We're squirrel-crazy here. Living in New York, we see fat and happy little guys scampering around the parks, unafraid of tourists and enjoying life in the big city along with the rest of us. And we know we aren't alone in our appreciation. There's even a squirrel-themed superhero named Squirrel Girl, who has beaten all all of the major bad guys of the Marvel Universe.
Well, today is Squirrel Appreciation Day, so here are six fun facts about squirrels to sink your teeth into, courtesy of our friends at PBS:
1) Squirrels are actually very diligent about how they store away their foraged nuts.
Recent work from a research group led by Lucia Jacobs, a behavioral biologist and squirrel expert at the University of California, has shown that fox squirrels (Sciurus niger), arboreal squirrels native to the eastern half of North America, will cache anywhere from 3,000 to 10,000 nuts each year. And the stockpiling isn’t done willy-nilly: The squirrels meticulously categorize their treats by source, variety, quality, and even preference as they bury them in various locales.
This makes sense, given that squirrels often live in environments where food can become scarce for winter.
2) It takes a lot of brain power to keep these food collections stored, which squirrels have in abundance.
There are a lot of people who've seen squirrels get into bird feeders and other places to get food. This is because squirrels are very clever. Researchers have tested squirrels' intelligence with various puzzles and games, giving them simple mechanisms that they could work to receive treats. They would then be separated from these mechanisms for years, but still be able to use them once they returned.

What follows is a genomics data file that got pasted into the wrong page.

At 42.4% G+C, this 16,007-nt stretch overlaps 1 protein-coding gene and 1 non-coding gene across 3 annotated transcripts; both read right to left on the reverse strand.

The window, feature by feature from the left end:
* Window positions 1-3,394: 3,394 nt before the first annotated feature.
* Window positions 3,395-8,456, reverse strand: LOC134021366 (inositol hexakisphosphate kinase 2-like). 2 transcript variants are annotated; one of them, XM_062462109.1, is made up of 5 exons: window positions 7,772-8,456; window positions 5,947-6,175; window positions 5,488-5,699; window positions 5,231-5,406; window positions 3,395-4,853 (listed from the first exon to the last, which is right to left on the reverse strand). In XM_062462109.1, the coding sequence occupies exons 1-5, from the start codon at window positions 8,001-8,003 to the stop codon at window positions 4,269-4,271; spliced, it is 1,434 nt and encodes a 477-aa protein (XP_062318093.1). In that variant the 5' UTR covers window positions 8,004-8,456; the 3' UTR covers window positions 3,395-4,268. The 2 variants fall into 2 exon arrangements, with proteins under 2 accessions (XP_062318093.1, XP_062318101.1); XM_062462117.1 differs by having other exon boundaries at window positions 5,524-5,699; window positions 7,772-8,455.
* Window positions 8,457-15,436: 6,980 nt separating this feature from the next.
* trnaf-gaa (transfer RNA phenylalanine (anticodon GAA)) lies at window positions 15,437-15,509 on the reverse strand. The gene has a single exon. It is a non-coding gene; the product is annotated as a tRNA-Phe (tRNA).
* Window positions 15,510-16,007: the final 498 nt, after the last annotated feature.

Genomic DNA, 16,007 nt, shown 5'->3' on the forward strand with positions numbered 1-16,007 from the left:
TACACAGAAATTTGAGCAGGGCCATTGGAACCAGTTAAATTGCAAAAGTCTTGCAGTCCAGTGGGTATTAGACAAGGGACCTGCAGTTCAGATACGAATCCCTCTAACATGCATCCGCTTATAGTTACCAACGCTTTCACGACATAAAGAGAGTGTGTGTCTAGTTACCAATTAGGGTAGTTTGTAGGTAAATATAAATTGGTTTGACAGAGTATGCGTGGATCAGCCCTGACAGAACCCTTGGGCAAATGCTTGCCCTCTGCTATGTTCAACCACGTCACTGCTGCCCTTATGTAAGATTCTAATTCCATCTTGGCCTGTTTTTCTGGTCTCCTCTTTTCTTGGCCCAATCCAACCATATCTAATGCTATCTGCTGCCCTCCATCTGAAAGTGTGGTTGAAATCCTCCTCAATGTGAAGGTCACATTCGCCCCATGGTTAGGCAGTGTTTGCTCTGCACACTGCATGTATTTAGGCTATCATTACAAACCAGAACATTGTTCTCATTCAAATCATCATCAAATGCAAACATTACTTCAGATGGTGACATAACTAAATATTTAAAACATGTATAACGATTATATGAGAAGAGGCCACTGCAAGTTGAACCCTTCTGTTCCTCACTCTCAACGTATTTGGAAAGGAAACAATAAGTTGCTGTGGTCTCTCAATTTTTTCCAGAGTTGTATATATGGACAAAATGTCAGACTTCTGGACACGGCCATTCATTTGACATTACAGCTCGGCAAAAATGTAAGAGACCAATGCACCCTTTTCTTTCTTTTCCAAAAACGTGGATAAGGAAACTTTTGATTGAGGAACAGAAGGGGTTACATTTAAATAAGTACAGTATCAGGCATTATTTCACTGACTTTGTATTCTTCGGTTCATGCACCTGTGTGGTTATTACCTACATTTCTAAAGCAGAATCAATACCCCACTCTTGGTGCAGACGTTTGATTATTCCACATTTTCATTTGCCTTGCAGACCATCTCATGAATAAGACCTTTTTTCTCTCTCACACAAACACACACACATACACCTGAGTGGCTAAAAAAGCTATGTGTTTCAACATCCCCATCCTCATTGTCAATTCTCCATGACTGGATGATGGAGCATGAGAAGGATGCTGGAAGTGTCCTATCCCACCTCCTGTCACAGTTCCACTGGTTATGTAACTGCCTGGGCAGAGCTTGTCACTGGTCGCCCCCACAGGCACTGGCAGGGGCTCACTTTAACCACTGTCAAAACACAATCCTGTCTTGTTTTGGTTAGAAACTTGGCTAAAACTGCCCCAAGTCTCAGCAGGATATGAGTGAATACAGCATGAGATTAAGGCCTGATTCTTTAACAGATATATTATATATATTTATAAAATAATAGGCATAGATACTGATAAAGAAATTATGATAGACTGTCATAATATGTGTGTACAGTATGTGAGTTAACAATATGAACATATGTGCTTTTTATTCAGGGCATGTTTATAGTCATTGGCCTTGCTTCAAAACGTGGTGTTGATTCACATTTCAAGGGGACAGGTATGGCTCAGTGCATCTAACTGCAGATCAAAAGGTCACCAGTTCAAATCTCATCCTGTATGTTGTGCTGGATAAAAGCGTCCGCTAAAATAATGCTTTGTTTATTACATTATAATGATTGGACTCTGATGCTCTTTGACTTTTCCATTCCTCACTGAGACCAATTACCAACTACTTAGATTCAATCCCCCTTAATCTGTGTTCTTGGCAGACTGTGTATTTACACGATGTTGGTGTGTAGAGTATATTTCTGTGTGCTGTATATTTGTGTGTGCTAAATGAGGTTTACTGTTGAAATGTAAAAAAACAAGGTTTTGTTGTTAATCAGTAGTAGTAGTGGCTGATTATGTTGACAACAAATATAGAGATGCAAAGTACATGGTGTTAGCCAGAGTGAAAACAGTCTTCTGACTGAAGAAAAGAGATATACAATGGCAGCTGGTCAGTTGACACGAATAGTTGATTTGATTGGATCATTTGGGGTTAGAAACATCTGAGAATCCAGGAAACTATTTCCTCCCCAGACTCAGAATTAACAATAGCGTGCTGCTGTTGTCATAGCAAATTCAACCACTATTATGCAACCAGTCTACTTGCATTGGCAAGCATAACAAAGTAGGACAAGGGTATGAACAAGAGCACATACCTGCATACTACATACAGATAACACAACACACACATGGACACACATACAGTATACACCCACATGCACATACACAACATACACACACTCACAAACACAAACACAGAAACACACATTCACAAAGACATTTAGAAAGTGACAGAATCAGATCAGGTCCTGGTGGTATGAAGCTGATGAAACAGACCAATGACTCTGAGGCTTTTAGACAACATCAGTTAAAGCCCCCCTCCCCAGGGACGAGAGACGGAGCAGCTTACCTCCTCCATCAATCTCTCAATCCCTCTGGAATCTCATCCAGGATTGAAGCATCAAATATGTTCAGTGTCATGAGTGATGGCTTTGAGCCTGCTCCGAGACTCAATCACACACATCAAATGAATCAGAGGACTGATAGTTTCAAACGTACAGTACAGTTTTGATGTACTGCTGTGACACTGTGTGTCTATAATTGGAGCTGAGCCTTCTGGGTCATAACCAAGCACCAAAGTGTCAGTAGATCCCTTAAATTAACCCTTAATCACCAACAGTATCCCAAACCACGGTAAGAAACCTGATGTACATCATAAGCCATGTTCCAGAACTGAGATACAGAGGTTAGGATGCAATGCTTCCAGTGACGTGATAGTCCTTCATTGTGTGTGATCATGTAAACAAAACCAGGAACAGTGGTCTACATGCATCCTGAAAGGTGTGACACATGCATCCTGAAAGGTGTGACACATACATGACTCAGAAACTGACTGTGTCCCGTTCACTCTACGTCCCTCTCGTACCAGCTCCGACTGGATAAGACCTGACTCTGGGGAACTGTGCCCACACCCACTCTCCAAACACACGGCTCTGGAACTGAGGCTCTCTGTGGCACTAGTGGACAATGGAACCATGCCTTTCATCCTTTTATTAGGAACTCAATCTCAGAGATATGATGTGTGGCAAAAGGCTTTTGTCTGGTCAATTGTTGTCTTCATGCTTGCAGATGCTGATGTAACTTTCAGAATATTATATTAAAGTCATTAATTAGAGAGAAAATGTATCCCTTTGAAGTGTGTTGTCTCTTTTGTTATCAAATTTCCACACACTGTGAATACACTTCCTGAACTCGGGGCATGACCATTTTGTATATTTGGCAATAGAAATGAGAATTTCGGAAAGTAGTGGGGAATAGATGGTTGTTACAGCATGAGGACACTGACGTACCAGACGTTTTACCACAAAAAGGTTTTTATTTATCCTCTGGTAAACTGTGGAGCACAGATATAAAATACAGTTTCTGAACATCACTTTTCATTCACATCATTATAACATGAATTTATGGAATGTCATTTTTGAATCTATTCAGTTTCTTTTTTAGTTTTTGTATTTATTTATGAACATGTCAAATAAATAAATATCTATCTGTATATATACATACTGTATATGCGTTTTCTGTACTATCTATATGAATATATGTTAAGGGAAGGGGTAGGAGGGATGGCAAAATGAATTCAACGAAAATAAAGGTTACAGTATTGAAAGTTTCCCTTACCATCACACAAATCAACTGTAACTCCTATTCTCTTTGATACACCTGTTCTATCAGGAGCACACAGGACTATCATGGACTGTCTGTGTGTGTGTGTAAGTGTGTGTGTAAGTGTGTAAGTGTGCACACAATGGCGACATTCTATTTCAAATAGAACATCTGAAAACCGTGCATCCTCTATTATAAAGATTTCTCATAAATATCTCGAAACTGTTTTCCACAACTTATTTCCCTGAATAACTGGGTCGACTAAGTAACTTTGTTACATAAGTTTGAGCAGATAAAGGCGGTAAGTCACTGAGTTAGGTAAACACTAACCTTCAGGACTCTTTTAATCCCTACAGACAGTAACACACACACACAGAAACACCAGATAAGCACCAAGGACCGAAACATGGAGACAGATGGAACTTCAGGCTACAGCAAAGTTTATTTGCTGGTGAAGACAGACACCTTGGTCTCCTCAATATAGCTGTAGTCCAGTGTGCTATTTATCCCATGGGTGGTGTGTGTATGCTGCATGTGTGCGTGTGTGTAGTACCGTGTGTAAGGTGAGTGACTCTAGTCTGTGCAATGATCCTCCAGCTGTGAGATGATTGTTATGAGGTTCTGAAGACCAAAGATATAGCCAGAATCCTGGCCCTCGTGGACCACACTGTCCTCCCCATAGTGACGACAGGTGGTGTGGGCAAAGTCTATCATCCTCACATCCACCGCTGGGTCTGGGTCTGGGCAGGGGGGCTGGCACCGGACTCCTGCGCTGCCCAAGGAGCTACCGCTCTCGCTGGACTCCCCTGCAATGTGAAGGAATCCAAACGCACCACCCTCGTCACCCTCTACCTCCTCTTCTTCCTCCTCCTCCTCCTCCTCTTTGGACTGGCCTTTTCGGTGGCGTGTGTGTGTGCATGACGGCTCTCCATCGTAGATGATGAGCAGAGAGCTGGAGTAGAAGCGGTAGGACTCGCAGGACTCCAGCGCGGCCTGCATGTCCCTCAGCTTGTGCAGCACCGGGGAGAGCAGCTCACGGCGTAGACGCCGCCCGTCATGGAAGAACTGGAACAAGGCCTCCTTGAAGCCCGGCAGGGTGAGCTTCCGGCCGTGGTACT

3) Squirrels are clever little creatures that are skilled at causing mischief
Studying squirrels can be tricky because they're notorious for messing with equipment and other materials. While their sense of mischief is well known (many cartoons featuring squirrel characters with a sense of play that's only slightly exaggerated from their real life counterparts) there is a reason for this trait. As foragers and scavengers, squirrels are in competition for diminishing resources, so they have to be clever about how they hide food. Researchers have found that squirrels will hide false caches in order to distract adversaries from their real stores.
“Up until the point where we found it in squirrels, this kind of tactical deception was thought to only occur in primates,” says Michael Steele, an evolutionary biologist and squirrel expert at Wilkes University. “To discover it in [what people consider] a lowly rodent was pretty exciting.”
4) Squirrels have a complicated language.
Even arboreal squirrels, which tend to be fairly solitary creatures, will still raise the alarmwhen threatened by a passing hawk or a particularly ornery dog. And many of these sounds have impossibly delightful, onomatopoeic names: The “kuk” is short, low, and repetitive—the standard scolding you’d get from a disgruntled squirrel that’s recently been driven up a tree. The “quaa” is higher and more protracted, while the third sound, the moan, is even shriller and more ululating.
And it seems squirrel body language is just as important. These rodents’ fluffiest appendages often offer the most tell-tail signs of danger. Two common tail movements are the twitch—which looks something like a shudder—and the flag, which engages the tail in a rhythmic whipping motion, almost like a revolving dough hook.
5) The agile movements of the tree-climbing squirrels are inspiring new technologies.
The ability to hop from tree to tree astonishes experts when compared to the squirrel's heavy bottomed body. But they're able to move like dancers through the air, hopping in the branches above. Scientists at UC Berkeley are studying their movements as they build robots that can be used as part of rescue operations to difficult-to-reach territories.
6) Squirrels are in every continent except Antarctica
These raucous rodents are native to every continent, with the notable exceptions of Antarctica and Australia (though due to the deliberate introduction of two species in the late 19th and early 20th century, the outback is technically no longer squirrel-free). But travel far back enough along the squirrel family tree, and you’ll find that squirrels appear to have originated in just one place: North America.
“They evolved here—they’re ours,” Jacobs, the UC Berkeley behavioral biologist, says. “Then they spread all over the world.”